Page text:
Our View: Homeowners knew the deal


The city of Steamboat Springs' plans to build an athletic field next to the Heritage Park subdivision should move forward despite Heritage Park homeowners' concerns.

The city plans to construct an artificial-turf athletic field, to go with the existing soccer fields, at the Heritage Park complex. The field would be used, in part, by Triple Crown. The city received a $150,000 Great Outdoors Colorado grant to help fund $350,000 in athletic field construction.

It is Triple Crown that worries Heritage Park homeowners. They are worried the field is too close to homes and will increase parking problems. They also said they were not given a chance to give input about the field development.

At a City Council meeting Tuesday night, the Heritage Park homeowners argued that their situation is not unlike that of homeowners who live along Pamela Lane, adjacent to Emerald Park. The four baseball fields at Emerald Park were constructed with local youth teams in mind, and Triple Crown specifically has been restricted from using those fields. (It should be noted that, in previous editorials, we have supported Triple Crown's use of the Emerald Park fields.)

During negotiations with Triple Crown in 2002, the city agreed to offer Triple Crown a plan for two to four more fields in exchange for keeping Emerald Park reserved for local teams. Triple Crown agreed to that condition in a five-year contract it signed with the city. That contract went into effect in 2003 and expires in 2007.

The field at Heritage Park is part of the city's efforts to meet the terms of that contract. The city also will pay to upgrade a field at Steamboat Springs Middle School so that Triple Crown can use the field in the summer.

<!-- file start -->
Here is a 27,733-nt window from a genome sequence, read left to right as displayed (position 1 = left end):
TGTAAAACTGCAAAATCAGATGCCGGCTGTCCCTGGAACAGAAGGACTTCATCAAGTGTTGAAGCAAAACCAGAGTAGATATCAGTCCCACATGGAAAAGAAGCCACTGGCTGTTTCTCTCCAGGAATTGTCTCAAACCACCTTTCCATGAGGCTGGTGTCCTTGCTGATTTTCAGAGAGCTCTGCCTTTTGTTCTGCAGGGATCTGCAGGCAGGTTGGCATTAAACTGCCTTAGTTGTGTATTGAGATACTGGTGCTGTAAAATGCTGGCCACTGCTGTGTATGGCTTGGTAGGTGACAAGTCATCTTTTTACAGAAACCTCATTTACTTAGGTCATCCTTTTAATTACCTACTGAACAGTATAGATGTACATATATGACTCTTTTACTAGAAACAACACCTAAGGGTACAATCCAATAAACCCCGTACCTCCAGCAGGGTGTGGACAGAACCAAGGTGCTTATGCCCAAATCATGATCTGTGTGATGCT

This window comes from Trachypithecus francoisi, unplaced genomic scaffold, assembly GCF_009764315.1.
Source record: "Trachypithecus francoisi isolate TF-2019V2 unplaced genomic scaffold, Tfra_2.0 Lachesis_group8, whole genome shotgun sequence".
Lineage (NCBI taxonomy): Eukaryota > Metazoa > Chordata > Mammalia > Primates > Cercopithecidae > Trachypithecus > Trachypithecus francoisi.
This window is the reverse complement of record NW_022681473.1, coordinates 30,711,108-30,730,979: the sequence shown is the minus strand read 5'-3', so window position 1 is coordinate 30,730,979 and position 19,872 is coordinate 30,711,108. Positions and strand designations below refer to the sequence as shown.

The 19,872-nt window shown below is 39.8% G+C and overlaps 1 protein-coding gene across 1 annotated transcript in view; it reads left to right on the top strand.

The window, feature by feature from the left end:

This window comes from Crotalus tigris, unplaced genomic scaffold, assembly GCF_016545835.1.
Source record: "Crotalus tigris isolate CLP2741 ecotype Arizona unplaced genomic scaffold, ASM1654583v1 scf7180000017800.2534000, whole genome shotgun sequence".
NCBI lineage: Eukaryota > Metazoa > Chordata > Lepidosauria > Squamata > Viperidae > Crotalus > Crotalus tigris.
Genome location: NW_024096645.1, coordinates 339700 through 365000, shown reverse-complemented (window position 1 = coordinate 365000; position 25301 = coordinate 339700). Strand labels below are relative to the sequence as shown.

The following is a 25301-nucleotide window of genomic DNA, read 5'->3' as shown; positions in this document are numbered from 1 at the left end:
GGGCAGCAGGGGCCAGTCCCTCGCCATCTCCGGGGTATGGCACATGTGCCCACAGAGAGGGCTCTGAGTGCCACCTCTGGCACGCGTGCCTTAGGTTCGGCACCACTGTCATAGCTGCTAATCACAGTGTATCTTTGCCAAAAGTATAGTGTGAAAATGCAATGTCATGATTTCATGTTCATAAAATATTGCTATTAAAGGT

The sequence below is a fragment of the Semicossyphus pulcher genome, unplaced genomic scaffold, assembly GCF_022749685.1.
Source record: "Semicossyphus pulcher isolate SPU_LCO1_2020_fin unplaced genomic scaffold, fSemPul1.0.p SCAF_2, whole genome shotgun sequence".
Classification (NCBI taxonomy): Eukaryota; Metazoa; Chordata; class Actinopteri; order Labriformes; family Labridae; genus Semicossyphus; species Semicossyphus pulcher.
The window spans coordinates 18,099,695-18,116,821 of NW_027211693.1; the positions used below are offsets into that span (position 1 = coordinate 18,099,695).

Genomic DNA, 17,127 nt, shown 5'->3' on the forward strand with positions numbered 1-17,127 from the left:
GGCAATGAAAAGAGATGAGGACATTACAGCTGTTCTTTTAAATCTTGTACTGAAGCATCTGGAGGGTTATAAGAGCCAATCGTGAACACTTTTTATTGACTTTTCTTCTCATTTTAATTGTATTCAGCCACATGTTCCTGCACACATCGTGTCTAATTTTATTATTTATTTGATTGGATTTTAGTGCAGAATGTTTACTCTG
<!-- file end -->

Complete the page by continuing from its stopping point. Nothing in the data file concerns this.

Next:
The problem with the Heritage Park homeowners' complaints is that they knew -- or should have known -- that a youth sports complex always was planned in their neighborhood.

Property owner Ty Lockhart got Routt County commissioners' approval in 1997 for five athletic fields at the same time he got approval to create the Heritage Park subdivision. The city pays for the athletic fields and Lockhart leases the property to the city for $1 per year.

Not surprisingly, Lockhart doesn't have much sympathy for the homeowners' complaints. "Everybody knew what the deal was, and the deal was going to be athletic fields," Lockhart said. "It's like building next to the airport, then complaining about the noise."

He is right. It's disingenuous for homeowners to say they didn't know Triple Crown would be allowed to use the complex. Athletic fields are athletic fields -- it shouldn't matter whether Triple Crown or a local Little League team uses them.

We have said it many times before -- Triple Crown is critical to our summer tourism economy. For 10 weeks, Triple Crown attracts dozens of youth baseball and softball teams and their families -- thousands of people -- to Steamboat Springs. There is no other summer event that even comes close to attracting the volume of visitors for the length of time that Triple Crown does.

To keep Triple Crown coming back every year, Steamboat must continue to provide well-maintained fields. Long-term, that likely means a new athletic complex somewhere in the county. In the short-term, the city needs to comply with its contractual promise to provide more fields. Heritage Park is a reasonable solution, despite homeowner's objections.


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